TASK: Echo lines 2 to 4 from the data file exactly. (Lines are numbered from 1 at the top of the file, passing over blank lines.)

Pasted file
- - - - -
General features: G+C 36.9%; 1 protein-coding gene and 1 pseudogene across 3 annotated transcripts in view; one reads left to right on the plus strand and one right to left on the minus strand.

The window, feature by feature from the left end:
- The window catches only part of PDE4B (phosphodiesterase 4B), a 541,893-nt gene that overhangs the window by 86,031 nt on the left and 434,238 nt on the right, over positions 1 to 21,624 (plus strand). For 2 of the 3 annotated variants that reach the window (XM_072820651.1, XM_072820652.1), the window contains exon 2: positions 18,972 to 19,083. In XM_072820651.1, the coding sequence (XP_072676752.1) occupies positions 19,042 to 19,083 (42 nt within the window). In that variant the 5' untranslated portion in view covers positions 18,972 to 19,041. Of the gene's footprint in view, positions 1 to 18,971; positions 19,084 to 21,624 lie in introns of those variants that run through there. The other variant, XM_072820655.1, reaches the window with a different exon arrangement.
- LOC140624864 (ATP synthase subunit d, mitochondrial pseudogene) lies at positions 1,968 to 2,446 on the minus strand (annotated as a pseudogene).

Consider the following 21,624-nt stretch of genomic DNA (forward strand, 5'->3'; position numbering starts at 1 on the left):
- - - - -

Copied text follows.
The window, feature by feature from the left end:
- The window catches only part of PDE4B (phosphodiesterase 4B), a 541,893-nt gene that overhangs the window by 86,031 nt on the left and 434,238 nt on the right, over positions 1 to 21,624 (plus strand). For 2 of the 3 annotated variants that reach the window (XM_072820651.1, XM_072820652.1), the window contains exon 2: positions 18,972 to 19,083. In XM_072820651.1, the coding sequence (XP_072676752.1) occupies positions 19,042 to 19,083 (42 nt within the window). In that variant the 5' untranslated portion in view covers positions 18,972 to 19,041. Of the gene's footprint in view, positions 1 to 18,971; positions 19,084 to 21,624 lie in introns of those variants that run through there. The other variant, XM_072820655.1, reaches the window with a different exon arrangement.
- LOC140624864 (ATP synthase subunit d, mitochondrial pseudogene) lies at positions 1,968 to 2,446 on the minus strand (annotated as a pseudogene).